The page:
I had a long argument with a friend a few months during which we both said some rather hurtful things, much to my surprise…. It has been his view for many years that religion is only for inadequate people. He said as much to a mutual friend in my hearing, and I rose to the bait – if bait it was. He knows that I take my faith rather seriously – at any rate I hang on by my fingernails…. I said something like “Could you give us a list of the ways in which you think you are especially adequate?” That put us on a wrong course – it got quite nasty, it was like sliding into a swamp. I'm afraid it has damaged our friendship, but I'm not going to take back anything I said…. My question to you is this. Do religious opinions always end up dividing people? Isn't religion supposed to bring people together? Is it better not to discuss it – as most people don’t? I like the calm way you reply to questions…. Could you comment on this? Paula
You put a nice spin on that ball you sent back over the net to your friend. He deserved it. He probably wouldn’t presume to ridicule your taste in music, or in reading, or even in clothes, but he allowed himself to belittle your religious practice. You made him a wiser man. Maybe he will deserve your friendship better now!
Religion is supposed to bring people together, not set them apart. Some scholars even believe that the word ‘religion’ comes from the Latin religare, ‘to bind together’. But as everyone knows, especially today, it frequently has just the opposite effect.
I knew an old man years ago whose most characteristic phrase was, “I myself personally.” He prefaced it to almost everything he said; he was full of himself; there was no room for anything else. His own ego was his God; it was a kind of Unblessed Trinity: I, Myself, Personally.
He was an exception only in degree. It is quite common for religious and anti-religious people alike to be followers of the ego’s religion (the plus and minus signs don’t make any real difference). Once you tune into this you see it with alarming regularity. There is no ego in real religion; or if there is it is subdued and softened, and part-time. There is instead an awareness that God is in everything and therefore everything speaks of God: trees, skies, mountains, animals, people…. There is room in us for everything; every object has the whole mystery of existence in it and behind it; it is like a window open on ultimate meaning. But the ego doesn’t really look at anything or listen to anything; it has no room for anything but itself. When we are in thrall to our egos we are the only creatures in the world that don’t speak of God.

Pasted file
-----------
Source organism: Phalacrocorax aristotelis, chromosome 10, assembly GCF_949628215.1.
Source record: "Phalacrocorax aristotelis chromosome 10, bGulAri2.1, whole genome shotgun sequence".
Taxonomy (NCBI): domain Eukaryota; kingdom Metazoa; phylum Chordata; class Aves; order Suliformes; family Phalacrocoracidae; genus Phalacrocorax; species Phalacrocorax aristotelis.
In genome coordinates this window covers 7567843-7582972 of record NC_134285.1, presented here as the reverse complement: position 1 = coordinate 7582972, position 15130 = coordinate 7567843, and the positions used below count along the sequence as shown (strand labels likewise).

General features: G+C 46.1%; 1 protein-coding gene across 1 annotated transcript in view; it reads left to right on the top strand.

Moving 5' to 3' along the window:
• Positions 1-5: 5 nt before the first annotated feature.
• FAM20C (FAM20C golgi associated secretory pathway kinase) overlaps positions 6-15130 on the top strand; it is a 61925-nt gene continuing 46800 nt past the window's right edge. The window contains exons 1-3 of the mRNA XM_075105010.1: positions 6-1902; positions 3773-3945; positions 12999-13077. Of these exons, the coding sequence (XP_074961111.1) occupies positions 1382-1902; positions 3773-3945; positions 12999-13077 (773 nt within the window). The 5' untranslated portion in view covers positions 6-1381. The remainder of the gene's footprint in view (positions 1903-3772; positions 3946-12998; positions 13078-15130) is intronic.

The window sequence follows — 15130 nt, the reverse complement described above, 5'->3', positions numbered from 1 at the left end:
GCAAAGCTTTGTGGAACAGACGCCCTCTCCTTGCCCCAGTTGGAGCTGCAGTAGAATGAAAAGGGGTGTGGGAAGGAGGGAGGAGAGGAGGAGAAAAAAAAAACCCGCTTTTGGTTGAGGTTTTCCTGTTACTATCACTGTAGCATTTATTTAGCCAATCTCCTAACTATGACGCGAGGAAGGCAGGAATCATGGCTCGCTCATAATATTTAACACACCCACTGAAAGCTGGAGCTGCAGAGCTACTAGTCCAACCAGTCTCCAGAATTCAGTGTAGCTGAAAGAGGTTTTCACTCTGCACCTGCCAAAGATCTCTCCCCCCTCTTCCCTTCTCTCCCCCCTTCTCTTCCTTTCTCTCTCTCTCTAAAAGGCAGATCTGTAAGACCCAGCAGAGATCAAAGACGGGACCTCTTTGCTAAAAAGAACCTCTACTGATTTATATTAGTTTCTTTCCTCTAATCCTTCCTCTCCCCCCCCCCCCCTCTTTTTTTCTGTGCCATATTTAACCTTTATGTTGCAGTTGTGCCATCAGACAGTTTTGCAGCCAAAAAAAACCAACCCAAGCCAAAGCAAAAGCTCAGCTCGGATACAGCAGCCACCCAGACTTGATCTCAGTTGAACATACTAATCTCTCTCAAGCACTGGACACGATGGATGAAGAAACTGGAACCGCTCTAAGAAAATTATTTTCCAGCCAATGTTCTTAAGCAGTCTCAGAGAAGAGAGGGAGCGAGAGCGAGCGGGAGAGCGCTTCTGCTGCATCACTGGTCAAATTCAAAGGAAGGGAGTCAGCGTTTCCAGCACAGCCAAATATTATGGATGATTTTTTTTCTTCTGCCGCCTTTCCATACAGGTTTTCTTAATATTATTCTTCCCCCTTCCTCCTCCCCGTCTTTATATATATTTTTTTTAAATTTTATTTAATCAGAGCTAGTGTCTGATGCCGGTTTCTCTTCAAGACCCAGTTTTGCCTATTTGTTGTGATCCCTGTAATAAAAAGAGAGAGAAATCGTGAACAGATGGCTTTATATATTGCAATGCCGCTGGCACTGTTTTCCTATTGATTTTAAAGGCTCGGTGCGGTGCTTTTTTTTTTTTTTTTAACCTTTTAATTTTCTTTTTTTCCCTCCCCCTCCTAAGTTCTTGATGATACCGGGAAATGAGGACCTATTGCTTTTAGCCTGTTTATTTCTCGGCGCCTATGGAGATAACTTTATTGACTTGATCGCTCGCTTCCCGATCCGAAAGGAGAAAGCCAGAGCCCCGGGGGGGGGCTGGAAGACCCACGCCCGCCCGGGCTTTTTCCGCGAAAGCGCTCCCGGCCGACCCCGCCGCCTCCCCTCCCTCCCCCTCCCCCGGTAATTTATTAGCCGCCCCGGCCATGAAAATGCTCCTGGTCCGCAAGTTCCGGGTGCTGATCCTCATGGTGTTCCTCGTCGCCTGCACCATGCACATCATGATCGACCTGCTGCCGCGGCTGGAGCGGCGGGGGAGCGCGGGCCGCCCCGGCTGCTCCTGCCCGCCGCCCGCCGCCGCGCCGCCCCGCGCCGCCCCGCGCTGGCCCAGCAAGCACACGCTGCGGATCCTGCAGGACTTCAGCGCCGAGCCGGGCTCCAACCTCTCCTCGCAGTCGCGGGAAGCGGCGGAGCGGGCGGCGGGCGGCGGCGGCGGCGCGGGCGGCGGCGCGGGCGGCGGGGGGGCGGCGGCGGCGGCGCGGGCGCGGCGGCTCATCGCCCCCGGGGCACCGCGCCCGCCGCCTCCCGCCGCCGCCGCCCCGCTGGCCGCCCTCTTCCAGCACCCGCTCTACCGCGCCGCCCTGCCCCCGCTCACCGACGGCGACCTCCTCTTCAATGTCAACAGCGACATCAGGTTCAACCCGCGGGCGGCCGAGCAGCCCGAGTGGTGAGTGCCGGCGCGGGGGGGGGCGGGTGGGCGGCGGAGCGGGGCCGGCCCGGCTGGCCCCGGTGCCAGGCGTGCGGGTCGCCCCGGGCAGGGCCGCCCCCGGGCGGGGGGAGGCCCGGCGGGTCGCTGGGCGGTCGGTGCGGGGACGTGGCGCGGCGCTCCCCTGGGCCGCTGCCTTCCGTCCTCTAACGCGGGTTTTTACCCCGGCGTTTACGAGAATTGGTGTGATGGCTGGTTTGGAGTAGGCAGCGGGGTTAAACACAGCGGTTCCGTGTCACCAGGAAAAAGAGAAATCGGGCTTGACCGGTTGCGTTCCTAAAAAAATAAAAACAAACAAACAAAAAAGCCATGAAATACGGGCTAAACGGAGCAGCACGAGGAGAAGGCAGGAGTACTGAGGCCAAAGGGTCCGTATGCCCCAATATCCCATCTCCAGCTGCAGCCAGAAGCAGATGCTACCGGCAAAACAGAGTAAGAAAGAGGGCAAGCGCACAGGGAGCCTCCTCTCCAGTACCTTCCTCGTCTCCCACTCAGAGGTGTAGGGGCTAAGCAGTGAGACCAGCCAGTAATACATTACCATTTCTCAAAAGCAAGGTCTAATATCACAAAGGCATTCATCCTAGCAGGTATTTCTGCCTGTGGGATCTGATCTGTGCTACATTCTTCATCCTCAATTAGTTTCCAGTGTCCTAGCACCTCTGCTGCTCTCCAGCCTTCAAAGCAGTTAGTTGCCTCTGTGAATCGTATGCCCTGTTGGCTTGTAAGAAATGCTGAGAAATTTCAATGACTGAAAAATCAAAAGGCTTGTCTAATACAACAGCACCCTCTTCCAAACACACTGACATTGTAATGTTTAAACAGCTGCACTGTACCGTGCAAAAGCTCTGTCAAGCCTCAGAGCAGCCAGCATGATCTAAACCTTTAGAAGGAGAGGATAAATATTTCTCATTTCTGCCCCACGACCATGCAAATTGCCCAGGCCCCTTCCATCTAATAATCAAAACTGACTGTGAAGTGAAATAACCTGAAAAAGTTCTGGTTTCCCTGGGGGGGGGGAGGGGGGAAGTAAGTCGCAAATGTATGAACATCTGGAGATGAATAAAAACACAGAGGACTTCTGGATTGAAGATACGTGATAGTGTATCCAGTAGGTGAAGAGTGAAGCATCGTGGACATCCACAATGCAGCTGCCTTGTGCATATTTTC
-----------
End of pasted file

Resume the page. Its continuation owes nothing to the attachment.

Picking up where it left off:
Why do we turn away from a sublime vision for the sake of a myopic view of everything? It must be on account of some ego-need. The ego is the original graffiti artist, scribbling its name on everything, probably for the same reason that young guys with spray cans deface walls and buildings. We want to assert ourselves, we want recognition. We want recognition from others because we believe we are nothing in ourselves. We are right about that: the ego is nothing in itself. But we are also wrong, because like every creature – and more than every creature – we are also the transparent presence of God.
How do we talk to someone who has no awareness of the real depth of our religion? We have to be that depth. If we engage in their argument we have lost sight of that depth. This sounds as if we think ourselves superior to them, but nothing could be further from the truth. The ego is the specialist in feeling above or below other people. In our true nature there is no high and low. If we could keep our composure in the heat of an argument we would keep looking at the true nature of the other person – in which they are exactly equal to us; they are our very self in another form.
In practice you could say quietly to your friend, “Have you ever been tempted to take up meditation?” If he gives this the same treatment, you could go on to say that it is the deep end and that you are not really interested in arguments – which are like the shallow end, or even rather like an empty swimming pool.
Something like that, Paula, I'd suggest. You don’t have to win the argument. What he may remember is your silence, your calm, the peace in your whole demeanour. It is on this kind of axis that human lives turn right around – and not on the turn of an argument (especially not when someone has won it).